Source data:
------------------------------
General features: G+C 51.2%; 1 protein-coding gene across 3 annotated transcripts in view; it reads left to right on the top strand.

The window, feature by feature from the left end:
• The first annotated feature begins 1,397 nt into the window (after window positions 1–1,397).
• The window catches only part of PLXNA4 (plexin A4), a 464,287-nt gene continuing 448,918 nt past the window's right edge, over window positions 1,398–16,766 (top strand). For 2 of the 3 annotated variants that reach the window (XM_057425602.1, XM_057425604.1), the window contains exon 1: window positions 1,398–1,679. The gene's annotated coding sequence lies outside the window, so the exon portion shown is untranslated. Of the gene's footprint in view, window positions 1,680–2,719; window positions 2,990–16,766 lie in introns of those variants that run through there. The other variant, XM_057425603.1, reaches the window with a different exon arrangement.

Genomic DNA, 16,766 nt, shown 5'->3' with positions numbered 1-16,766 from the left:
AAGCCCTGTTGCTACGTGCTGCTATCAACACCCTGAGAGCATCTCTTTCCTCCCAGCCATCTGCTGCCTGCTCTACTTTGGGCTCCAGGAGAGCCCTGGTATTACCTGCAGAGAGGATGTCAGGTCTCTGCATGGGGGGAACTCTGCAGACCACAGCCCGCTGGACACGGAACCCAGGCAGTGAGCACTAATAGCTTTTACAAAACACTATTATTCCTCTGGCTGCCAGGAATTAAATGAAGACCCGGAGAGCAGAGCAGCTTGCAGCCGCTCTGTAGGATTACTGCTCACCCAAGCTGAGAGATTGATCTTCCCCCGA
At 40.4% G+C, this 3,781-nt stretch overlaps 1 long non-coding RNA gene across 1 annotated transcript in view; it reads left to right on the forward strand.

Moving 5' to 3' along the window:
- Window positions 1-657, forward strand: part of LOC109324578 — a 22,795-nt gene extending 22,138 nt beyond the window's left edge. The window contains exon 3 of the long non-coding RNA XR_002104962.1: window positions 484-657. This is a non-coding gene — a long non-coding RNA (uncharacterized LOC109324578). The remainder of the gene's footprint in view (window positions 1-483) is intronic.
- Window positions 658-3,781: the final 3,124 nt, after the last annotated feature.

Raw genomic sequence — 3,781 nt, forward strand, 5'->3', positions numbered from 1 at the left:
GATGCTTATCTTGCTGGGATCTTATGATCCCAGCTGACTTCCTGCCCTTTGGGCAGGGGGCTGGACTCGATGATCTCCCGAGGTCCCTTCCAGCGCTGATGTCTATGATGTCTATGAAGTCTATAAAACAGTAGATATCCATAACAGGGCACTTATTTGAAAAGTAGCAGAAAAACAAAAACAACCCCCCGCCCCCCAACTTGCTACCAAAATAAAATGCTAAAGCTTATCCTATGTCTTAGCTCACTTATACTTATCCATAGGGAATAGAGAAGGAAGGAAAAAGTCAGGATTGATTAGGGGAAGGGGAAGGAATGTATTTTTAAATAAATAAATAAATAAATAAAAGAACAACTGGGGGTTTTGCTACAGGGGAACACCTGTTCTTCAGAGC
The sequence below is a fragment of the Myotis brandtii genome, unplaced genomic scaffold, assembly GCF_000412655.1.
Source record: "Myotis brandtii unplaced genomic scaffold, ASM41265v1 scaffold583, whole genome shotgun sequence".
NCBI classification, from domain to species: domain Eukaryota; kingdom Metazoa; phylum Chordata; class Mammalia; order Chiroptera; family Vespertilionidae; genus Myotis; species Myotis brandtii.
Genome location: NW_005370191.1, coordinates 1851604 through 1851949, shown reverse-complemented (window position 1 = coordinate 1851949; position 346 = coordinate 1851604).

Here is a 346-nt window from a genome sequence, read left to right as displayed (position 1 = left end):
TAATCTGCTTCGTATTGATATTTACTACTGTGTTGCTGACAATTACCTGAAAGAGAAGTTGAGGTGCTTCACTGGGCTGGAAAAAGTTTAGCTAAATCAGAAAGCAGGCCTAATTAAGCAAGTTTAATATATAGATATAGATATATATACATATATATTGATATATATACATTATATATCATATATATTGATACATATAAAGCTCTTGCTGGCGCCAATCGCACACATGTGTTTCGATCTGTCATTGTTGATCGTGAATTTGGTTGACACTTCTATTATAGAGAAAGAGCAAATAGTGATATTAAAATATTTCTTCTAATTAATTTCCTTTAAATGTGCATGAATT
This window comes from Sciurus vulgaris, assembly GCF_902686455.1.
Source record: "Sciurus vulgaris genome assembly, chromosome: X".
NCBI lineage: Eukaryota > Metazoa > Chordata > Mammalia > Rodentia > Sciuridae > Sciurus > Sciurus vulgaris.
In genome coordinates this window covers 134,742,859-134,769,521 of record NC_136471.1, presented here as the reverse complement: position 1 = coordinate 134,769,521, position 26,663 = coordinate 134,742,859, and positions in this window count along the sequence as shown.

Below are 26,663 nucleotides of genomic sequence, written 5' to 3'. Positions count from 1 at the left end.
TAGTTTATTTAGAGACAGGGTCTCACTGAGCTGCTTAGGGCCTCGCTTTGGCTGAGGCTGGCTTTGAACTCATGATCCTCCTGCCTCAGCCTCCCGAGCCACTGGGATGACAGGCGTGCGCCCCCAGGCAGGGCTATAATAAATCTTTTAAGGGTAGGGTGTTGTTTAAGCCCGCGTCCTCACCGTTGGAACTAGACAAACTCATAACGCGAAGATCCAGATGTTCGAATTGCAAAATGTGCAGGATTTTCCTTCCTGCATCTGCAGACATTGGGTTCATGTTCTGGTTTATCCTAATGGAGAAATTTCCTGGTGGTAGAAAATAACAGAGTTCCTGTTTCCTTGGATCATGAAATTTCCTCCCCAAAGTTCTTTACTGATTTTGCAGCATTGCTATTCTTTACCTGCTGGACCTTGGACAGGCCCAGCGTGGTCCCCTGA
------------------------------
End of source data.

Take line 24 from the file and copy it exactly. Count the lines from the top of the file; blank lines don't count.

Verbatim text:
TAGTTTATTTAGAGACAGGGTCTCACTGAGCTGCTTAGGGCCTCGCTTTGGCTGAGGCTGGCTTTGAACTCATGATCCTCCTGCCTCAGCCTCCCGAGCCACTGGGATGACAGGCGTGCGCCCCCAGGCAGGGCTATAATAAATCTTTTAAGGGTAGGGTGTTGTTTAAGCCCGCGTCCTCACCGTTGGAACTAGACAAACTCATAACGCGAAGATCCAGATGTTCGAATTGCAAAATGTGCAGGATTTTCCTTCCTGCATCTGCAGACATTGGGTTCATGTTCTGGTTTATCCTAATGGAGAAATTTCCTGGTGGTAGAAAATAACAGAGTTCCTGTTTCCTTGGATCATGAAATTTCCTCCCCAAAGTTCTTTACTGATTTTGCAGCATTGCTATTCTTTACCTGCTGGACCTTGGACAGGCCCAGCGTGGTCCCCTGA